Pacific Cancer Programs

Liver Cancer (Hepatocellular carcinoma)

Liver Cancer Information for:

Practitioners

Program Managers and Coalition Members

The Community

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Your liver is the largest organ inside your body. It filters harmful substances from the blood, digests fats from food and stores the sugar that your body uses for energy. Primary liver cancer starts in the liver. Metastatic liver cancer starts somewhere else and spreads to your liver.

Risk factors for primary liver cancer include:

  • Having hepatitis
  • Having cirrhosis, or scarring of liver
  • Being male
  • Low weight at birth

Symptoms can include a lump or pain on the right side of your abdomen and yellowing of the skin. However, you may not have symptoms and the cancer may not be found until it is advanced. This makes it harder to treat. Treatment options include surgery, radiation, chemotherapy or liver transplantation.

Definition of liver cancer: Primary liver cancer is cancer that forms in the tissues of the liver. Secondary liver cancer is cancer that spreads to the liver from another part of the body.

Most primary liver cancers begin in hepatocytes (liver cells). This type of cancer is called hepatocellular carcinoma or malignant hepatoma. Children may develop childhood hepatocellular carcinoma or hepatoblastoma.

When liver cancer spreads (metastasizes) outside the liver, the cancer cells tend to spread to nearby lymph nodes and to the bones and lungs. When this happens, the new tumor has the same kind of abnormal cells as the primary tumor in the liver. For example, if liver cancer spreads to the bones, the cancer cells in the bones are actually liver cancer cells. The disease is metastatic liver cancer, not bone cancer. It is treated as liver cancer, not bone cancer. Doctors sometimes call the new tumor "distant" disease.

Similarly, cancer that spreads to the liver from another part of the body is different from primary liver cancer. The cancer cells in the liver are like the cells in the original tumor. When cancer cells spread to the liver from another organ (such as the colon, lung, or breast), doctors may call the tumor in the liver a secondary tumor. In the United States, secondary tumors in the liver are far more common than primary tumors.

Online Tools

MedlinePlus - Liver Cancer Link - MedlinePlus will direct you to information to help answer health questions. MedlinePlus brings together authoritative information from NLM, the National Institutes of Health (NIH), and other government agencies and health-related organizations. MedlinePlus also has extensive information about drugs, an illustrated medical encyclopedia, interactive patient tutorials, and latest health news.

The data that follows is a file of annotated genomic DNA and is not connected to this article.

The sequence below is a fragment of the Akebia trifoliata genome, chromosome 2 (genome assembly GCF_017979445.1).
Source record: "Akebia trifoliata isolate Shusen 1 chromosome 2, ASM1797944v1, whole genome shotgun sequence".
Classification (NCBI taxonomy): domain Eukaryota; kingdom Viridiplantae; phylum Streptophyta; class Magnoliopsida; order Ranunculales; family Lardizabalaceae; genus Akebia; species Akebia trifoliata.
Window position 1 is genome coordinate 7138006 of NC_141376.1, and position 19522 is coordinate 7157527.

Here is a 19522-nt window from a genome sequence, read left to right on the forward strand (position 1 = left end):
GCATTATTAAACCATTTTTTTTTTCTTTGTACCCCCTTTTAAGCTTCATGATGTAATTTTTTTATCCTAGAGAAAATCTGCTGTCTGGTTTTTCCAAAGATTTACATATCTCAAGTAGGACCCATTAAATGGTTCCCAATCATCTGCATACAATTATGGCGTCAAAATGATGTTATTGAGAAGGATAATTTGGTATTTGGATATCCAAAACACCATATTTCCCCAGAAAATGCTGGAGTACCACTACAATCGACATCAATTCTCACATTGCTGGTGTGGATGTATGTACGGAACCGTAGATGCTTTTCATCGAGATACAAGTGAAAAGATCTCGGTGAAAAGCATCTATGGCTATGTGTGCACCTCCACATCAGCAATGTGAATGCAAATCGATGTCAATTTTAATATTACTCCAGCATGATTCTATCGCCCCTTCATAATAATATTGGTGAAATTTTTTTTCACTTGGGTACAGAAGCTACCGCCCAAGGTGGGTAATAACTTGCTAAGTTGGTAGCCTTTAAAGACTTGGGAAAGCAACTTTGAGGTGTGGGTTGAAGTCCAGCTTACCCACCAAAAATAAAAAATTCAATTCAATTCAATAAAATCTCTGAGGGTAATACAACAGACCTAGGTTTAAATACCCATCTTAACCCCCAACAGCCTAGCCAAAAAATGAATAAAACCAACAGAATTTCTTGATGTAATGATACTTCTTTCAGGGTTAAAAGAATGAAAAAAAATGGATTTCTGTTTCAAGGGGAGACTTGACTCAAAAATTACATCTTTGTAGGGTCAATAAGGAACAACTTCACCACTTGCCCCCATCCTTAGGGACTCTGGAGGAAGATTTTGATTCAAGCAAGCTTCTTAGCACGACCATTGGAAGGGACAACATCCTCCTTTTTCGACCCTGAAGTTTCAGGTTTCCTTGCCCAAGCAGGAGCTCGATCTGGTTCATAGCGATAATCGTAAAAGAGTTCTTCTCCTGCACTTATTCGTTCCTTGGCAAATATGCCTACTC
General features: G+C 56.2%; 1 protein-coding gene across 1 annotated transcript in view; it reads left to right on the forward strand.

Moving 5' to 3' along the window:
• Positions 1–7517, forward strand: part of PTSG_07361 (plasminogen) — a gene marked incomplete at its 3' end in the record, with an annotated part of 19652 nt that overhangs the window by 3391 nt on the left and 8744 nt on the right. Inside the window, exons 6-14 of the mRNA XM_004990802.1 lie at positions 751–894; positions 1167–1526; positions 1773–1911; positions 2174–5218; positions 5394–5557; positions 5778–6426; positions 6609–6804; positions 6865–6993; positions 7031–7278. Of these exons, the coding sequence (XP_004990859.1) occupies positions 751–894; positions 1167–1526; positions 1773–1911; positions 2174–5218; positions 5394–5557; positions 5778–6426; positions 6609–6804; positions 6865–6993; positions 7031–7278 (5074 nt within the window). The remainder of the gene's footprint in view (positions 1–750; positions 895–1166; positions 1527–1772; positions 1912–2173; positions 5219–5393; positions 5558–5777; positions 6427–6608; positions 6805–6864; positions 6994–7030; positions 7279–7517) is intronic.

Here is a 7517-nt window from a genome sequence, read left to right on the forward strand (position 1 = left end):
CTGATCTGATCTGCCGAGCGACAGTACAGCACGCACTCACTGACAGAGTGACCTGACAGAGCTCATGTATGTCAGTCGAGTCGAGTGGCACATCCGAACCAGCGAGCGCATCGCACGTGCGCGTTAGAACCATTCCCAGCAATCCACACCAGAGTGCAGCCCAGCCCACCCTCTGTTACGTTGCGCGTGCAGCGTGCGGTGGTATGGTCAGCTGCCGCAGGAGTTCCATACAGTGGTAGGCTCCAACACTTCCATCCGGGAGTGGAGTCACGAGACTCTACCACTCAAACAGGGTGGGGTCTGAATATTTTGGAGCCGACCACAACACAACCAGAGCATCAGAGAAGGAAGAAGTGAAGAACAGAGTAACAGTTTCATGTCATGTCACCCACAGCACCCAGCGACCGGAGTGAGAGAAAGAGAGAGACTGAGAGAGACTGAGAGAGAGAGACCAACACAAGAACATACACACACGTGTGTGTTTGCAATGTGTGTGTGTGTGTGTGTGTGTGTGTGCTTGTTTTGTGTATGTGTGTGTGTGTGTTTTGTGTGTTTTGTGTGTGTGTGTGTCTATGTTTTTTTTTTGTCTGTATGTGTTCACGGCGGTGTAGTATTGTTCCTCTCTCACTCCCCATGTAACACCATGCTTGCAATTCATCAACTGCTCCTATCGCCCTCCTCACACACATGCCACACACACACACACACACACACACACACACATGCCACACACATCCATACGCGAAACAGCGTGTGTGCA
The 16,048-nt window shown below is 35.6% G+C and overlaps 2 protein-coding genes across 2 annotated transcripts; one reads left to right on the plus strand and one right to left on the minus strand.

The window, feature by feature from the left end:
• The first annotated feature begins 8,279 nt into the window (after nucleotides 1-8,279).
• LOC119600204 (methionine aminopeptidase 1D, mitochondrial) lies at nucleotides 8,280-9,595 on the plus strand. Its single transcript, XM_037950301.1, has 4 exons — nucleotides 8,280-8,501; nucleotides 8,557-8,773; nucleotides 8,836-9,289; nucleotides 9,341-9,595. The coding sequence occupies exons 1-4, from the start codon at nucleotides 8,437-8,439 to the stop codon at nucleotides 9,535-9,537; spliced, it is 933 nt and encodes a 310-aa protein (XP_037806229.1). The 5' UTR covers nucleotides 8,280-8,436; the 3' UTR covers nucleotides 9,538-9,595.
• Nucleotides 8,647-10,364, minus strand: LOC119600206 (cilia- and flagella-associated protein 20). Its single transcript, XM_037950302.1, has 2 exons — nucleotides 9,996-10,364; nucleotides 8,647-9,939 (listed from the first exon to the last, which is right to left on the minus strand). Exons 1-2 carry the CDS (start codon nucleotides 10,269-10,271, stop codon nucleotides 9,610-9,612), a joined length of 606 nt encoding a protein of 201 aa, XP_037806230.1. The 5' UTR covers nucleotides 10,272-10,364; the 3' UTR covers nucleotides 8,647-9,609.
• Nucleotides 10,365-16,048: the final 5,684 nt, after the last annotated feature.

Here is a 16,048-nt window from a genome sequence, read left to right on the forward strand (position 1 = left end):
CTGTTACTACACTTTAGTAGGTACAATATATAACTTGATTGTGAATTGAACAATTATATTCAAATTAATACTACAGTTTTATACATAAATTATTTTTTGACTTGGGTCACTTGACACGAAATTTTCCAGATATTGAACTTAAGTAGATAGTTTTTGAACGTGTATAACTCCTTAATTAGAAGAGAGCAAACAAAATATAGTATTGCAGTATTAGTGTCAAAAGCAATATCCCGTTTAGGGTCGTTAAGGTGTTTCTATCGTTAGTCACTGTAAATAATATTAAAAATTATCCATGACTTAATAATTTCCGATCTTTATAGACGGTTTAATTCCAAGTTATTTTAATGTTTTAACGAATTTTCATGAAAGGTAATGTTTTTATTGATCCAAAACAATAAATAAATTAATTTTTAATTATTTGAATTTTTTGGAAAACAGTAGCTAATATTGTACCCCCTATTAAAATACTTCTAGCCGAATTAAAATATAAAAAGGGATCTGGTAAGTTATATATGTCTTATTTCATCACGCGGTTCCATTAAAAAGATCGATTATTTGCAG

Liver Cancer Information

The Centers for Disease Control and Prevention (CDC), the National Cancer Institute (NCI) and the American Cancer Society (ACS) among others, provide many on-line cancer resources. Please make sure you visit their constantly updated websites, reflecting the latest scientific findings and visit the links for more information about cervical cancer.

National Cancer Institute (NCI)

NCI has up-to-date information for patients and practitioners about Liver cancer.

American Cancer Society (ACS)

ACS is the nationwide community-based voluntary health organization dedicated to eliminating cancer as a major health problem by preventing cancer, saving lives, and diminishing suffering from cancer, through research, education, advocacy, and service.

“What You Need To Know About™ Liver Cancer”

NCI’s booklet helps you to learn liver cancer symptoms, diagnosis, treatment, and questions to ask your health care provider.

Secretariat of the Pacific Community (SPC)

SPC's Public Health Programme is dedicated to improving the health, and therefore the future, of all Pacific Islanders.

Healthy Pacific Lifestyle from the Secretariat of the Pacific Community's (SPC-HPLS)

American Liver Foundation (ALF)

ALF was created in 1976 by the American Association for the Study of Liver Disease (AASLD). This organization of scientists and healthcare professionals was concerned with the rising incidence of liver disease and the lack of awareness among both the general public and the medical community. The mission, the programs and the services provided by ALF complement the great work of AASLD.

Printed Materials to Download

This section has pdf (Adobe Acrobat format) files of useful resources created by various agencies that can be downloaded directly from the pacificcancer.org website. The organization, year of publication and size of the pdf file are listed.

ASCO Answers: Liver Cancer

ASCO Answers is a series of fact sheets that provides an introduction to a specific type of cancer. Each fact sheet is a PDF that includes an overview of what the cancer is, an illustration of where the cancer starts, how it is treated, terms to know, and questions to ask the doctor.

  • Download the PDF file (American Society of Clinical Oncology (ASCO) 2008. 2 pages): (pdf 275 KB).

Acknowledgment: This text is adapted from the NCI website.

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Funding for this website was made possible by a cooperative agreement from the Centers for Disease Control and Prevention, through the following:
Pacific CEED, award #: 5U58DP000976,USAPI Community Health Interventions Project (CHIP), award #: 1U58DP005810,
Pacific Regional Central Cancer Registry, award #: 5U58DP003906; Regional Comprehensive Cancer Control Program, award #: U55/CCU923887.
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Funding Sources: PRCCR: #: 5U58DP003906  | Pacific REACH: #: 1U58DP005810 | RCCC: #: U55/CCU923887 

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